Many employees are afraid of complaining about issues such as overtime, meal and rest breaks. But James isn’t concerned - he also researched the retaliation rules. “When I started working here, it seemed like a great company, but now I’m finding all the dirt and I’m not afraid of complaining about the company’s labor law violations,” says James. “I don’t think I will get fired. Even if they find out I’ve been seeking legal help, I know the law regarding retaliation.”
Under California law, workplace retaliation is unlawful in a number of circumstances. For instance, Tara Zoumer filed a lawsuit after she was fired allegedly because she’d been open with other employees about her belief that the company was in violation of California Labor Laws. Zoumer discussed with coworkers whether they were misclassified and entitled to overtime wages, among other issues.
The risk of retaliation is almost always a concern with workers who raise a legal complaint against their employer. As James knows, retaliation is illegal.
The California Labor Code states the following:
SB 496 declares unlawful any employer’s rule, regulation, or policy that prevents the disclosure of reasonably believed violations of local (in addition to state and federal) laws, rules, or regulations. Under California law, unlawful retaliation includes such things as an employee being subjected to negative treatment in the workplace because he or she engaged in a “protected activity.” Retaliatory treatment ranges from disciplinary action, negative performance reviews, denial of training, denial of promotions, denial of raises and termination.
James works in shipping at a clothing factory. Almost every day he has to wait for FedEx or UPS to arrive after his eight-hour shift. But he never gets overtime pay. “I’m the only person in shipping and the only person who has to wait,” James says. “I have to wait almost 15 minutes until the courier arrives. I close the bay door after they leave, lock the shipping area, and lastly lock the parking lot gate. Only then my job is completed and I clock out. So I am owed about 25 minutes of overtime - for a lot of days.”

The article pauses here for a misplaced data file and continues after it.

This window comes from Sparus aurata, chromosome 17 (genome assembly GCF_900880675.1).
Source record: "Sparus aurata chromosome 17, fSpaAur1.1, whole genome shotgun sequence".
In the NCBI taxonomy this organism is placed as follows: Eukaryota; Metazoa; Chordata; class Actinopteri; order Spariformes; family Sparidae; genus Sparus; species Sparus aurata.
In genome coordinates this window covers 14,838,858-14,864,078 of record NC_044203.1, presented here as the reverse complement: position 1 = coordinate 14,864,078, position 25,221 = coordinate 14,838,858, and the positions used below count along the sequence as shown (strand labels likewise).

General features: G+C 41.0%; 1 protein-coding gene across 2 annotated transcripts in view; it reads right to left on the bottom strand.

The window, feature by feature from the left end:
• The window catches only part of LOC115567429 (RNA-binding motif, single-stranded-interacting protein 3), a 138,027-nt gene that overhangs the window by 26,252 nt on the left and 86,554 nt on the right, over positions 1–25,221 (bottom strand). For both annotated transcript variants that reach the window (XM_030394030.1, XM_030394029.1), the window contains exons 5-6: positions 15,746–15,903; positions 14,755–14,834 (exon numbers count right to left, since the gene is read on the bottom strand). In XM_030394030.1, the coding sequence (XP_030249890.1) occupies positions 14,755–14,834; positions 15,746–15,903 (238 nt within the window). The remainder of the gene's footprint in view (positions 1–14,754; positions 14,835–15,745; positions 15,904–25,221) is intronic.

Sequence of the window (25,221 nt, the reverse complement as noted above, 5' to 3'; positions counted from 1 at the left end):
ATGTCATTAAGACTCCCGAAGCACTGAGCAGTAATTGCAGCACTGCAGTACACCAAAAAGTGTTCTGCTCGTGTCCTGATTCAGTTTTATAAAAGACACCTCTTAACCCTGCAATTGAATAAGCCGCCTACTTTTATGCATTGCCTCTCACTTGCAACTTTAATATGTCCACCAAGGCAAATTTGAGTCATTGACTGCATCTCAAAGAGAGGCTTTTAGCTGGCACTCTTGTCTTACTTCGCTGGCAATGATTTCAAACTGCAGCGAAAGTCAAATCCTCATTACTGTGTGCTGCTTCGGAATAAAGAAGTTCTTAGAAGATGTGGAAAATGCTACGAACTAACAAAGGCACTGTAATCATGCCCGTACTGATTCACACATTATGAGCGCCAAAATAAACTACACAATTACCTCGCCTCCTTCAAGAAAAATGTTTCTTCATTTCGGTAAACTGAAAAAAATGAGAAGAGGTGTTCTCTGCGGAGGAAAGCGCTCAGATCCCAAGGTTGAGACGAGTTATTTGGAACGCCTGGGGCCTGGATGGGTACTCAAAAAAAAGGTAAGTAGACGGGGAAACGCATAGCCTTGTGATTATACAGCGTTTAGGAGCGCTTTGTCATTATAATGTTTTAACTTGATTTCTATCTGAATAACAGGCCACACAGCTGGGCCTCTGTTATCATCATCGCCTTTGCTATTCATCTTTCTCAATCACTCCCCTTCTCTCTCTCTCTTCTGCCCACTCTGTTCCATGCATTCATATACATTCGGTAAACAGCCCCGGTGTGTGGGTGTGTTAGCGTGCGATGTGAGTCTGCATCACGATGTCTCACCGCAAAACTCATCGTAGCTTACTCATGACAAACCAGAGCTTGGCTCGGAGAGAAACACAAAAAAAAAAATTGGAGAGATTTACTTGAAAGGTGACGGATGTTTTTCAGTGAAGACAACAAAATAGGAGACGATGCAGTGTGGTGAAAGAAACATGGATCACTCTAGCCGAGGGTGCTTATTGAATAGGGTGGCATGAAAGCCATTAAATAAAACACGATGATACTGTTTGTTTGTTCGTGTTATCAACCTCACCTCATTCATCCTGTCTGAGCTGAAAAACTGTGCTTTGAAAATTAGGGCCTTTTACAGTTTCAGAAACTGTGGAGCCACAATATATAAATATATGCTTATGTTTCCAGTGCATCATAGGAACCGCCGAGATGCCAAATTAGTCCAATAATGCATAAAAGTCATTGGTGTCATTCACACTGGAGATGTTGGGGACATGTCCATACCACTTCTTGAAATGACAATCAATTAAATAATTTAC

James says he clocks in and out with a finger scanner so he believes that the company accountant is making illegal adjustments to his time worked. “I’ve explained to the accounting department why I have to work overtime every day. And I’ve complained about not getting compensated. ‘I’m unaware that you are eligible for overtime,’ she told me. And that’s another violation of the California labor code. I work hourly, I haven’t been misclassified as exempt from overtime. And she knows this.”
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“We also have illegal workers who are fired and hired back under a different identity with a different security card,” James says. “I personally know one guy using his daughter’s ID because she was born here. Other people ask for - and get - a lower check than they are owed one payday and one higher check next payday so they can qualify for low-income housing.”
James is certain that management knows about these illegal activities. And he believes it’s just a matter of time until they either pay employees overtime compensation and stop illegal activities, or they get slapped with a labor lawsuit.